Using the narrative of a police force hunting down pain, users are inducted as a rookie officer working on the case. Patients fill out a daily survey – which asks questions relating to whether they felt pain that day, how intense it was and its location – and can progress through the ranks of the force when they keep their records updated. The concept was created by Toronto-based media agency Cundari, who got stars from Rookie Blue and Flashpoint – two primetime cop shows in Canada – to appear in videos that are unlocked when patients do well and progress the narrative. By gamifying the process, the app gives patients an incentive to keep a daily journal of their pain. The app is still in the testing phase but SickKids hopes to release it later this year.
report this ad
When I was in the hospital for breast cancer surgery, nurses popped in constantly to ask how my pain levels were; when they knew I was sufficiently doped up but saw me cry, they figured I was going through emotional pain.
But my relatively brief hospital stay is nothing compared to the longer-term in-patient stays many cancer patients must endure. And with many forms of cancer, monitoring pain levels over time is critical because that information can reveal the progression or retreat of disease.
I can see how a handheld app might encourage better data gathering, and more accurate tracking, especially in younger people with cancer who have different levels of comfort in communicating their condition with (older, adult) hospital staff. I haven't played with the app, and the proof is in how the young people with cancer feel about it—but it sounds like a great idea.
Researchers at UC Riverside and Centro de Investigación Científica y de Educación Superior de Ensenada have published a paper describing their ongoing success in setting a “transparent nanocrystalline yttria-stabilized-zirconia” into patients’ skulls, which reveal the patients’ brains so that the patients’ brains can be zapped with therapeutic lasers.
One million miles from Earth, hanging in space between Earth’s gravitational pull and the sun’s, is the DSCOVR satellite and NASA’s incredible EPIC camera. Every two hours, EPIC takes a photo of Earth “to monitor ozone and aerosol levels in Earth’s atmosphere, cloud height, vegetation properties and the ultraviolet reflectivity of Earth.” The above video […]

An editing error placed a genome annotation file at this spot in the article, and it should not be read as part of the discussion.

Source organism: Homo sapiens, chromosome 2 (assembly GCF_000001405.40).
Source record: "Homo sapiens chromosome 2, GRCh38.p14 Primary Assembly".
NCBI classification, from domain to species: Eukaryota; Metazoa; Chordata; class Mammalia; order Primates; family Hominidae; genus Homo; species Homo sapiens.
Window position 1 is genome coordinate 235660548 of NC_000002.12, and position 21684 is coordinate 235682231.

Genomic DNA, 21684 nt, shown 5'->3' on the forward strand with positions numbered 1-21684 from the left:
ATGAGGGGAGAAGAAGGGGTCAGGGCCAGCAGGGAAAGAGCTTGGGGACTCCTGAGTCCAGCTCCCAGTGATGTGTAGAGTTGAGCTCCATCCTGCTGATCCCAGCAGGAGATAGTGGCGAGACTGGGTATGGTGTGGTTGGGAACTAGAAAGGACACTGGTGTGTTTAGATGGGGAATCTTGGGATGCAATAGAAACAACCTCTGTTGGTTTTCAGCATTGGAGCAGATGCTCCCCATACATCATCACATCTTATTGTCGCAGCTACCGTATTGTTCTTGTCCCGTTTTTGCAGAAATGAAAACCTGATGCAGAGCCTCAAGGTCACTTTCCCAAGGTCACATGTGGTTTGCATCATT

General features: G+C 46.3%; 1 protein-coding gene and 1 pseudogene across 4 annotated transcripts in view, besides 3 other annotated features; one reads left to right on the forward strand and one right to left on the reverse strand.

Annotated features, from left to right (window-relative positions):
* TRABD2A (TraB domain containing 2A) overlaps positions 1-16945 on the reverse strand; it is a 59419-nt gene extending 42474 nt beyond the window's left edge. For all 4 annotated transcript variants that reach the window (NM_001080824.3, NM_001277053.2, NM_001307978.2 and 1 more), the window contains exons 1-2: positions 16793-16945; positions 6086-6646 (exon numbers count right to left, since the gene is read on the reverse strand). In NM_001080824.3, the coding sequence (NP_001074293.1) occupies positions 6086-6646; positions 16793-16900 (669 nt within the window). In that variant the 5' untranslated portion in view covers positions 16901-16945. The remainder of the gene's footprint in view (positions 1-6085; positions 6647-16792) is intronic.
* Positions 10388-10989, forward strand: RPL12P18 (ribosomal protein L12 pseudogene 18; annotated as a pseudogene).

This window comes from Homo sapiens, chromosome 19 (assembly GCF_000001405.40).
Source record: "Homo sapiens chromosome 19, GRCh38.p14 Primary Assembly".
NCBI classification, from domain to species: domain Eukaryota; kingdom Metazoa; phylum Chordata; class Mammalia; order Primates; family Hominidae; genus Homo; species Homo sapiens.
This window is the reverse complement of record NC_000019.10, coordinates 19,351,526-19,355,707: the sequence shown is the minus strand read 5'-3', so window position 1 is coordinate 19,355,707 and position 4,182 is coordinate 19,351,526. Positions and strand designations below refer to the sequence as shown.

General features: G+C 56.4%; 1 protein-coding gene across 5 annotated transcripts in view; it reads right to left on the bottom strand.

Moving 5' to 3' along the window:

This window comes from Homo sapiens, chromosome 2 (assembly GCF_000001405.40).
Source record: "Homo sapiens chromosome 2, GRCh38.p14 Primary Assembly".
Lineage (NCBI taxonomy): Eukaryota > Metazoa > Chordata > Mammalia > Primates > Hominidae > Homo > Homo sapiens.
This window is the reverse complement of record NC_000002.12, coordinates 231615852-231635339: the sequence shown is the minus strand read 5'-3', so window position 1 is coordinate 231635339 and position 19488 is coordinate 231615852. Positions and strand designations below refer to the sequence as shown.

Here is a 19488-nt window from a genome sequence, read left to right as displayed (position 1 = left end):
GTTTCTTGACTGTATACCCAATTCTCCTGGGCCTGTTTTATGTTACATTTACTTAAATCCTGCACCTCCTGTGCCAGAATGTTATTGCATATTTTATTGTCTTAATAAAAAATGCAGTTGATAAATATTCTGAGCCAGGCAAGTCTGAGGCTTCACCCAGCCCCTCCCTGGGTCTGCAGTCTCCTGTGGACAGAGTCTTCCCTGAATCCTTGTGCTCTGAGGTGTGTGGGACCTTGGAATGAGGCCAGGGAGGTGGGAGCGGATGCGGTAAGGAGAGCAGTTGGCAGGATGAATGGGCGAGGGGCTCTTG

In Botswana, conservation scientists from the University of New South Wales are painting eyes on the rear ends of cattle in an effort to deter lions from eating them. As the lions’ protected habitats shrink, they move closer to human settlements. In Botswana, the lions attack the livestock that the subsistence farmers count on. That […]
Much of what goes into creating an amazing photo happens in the digital darkroom. Here’s your chance to master all things photo editing: the Ultimate Adobe Photo Editing Bundle, now available in the Boing Boing Store for just $29.99.Across 8 courses and over 41 hours of intensive instruction, you’ll learn the fundamentals of Adobe’s suite of photo […]
3D printers are hot, but they’re also pricey. While the prospect of cranking out everything we can dream up is enticing, cost is often one factor that keeps us from jumping onto the 3D printing train.Now, thanks to M3D, that doesn’t have to be the case. You can now get its flagship 3D printer–plus four reels of filaments–for just […]
It’s no secret that technology is changing the way we all work—but it’s also transforming the way we play. The games of today look nothing like those of 10 or even 20 years ago: these days it’s all about mobile and 3D. And now you can learn to design 3D mobile games with the Intro to Unity 3D Game […]